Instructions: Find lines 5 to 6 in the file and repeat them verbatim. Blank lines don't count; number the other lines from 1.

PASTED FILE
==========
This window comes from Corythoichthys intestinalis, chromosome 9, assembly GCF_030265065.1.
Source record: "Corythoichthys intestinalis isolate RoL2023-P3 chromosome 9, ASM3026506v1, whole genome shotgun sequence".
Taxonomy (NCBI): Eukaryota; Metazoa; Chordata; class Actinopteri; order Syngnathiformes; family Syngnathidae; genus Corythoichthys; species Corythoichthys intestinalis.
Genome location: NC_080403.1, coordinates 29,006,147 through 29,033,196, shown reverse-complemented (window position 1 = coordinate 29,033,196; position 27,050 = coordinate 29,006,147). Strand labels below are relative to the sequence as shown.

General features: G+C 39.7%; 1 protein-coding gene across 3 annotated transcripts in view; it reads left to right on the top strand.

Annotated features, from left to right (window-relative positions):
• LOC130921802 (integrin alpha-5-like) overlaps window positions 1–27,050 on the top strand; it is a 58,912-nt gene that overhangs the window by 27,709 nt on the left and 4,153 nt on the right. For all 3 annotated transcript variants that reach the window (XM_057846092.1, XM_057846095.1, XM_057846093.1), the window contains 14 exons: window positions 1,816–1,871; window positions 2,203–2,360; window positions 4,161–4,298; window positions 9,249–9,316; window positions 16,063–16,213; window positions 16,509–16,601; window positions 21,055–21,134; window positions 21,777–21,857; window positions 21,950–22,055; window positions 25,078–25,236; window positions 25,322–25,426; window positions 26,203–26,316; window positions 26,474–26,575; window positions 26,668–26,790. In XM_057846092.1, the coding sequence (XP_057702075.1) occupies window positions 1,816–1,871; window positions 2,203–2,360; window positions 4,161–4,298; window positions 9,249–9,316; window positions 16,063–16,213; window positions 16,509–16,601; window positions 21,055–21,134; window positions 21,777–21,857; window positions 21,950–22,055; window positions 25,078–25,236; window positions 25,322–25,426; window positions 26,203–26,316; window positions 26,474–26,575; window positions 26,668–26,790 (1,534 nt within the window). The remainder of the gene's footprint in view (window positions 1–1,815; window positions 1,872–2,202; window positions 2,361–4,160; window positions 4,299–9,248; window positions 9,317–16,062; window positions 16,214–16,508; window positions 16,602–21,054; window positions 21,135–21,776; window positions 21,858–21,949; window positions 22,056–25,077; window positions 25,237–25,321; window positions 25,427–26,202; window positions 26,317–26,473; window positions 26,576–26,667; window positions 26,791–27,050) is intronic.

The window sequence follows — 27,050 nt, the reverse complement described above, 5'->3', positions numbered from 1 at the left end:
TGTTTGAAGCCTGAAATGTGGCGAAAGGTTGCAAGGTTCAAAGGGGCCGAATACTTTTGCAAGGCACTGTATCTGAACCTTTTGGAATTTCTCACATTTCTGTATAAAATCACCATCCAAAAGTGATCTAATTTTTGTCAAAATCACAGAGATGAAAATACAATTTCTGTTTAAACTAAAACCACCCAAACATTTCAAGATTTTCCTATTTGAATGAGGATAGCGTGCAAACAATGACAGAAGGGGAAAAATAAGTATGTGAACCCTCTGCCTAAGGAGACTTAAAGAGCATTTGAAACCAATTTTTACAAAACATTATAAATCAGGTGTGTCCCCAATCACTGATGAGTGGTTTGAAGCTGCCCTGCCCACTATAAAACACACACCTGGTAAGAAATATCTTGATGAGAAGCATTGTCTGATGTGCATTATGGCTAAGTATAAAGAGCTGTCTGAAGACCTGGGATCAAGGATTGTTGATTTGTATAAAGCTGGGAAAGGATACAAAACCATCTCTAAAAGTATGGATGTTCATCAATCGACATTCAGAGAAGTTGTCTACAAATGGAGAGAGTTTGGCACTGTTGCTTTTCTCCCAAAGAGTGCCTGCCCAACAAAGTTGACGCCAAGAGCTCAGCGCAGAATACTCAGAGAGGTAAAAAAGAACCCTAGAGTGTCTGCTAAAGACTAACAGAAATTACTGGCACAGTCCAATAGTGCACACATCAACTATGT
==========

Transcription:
General features: G+C 39.7%; 1 protein-coding gene across 3 annotated transcripts in view; it reads left to right on the top strand.

Annotated features, from left to right (window-relative positions):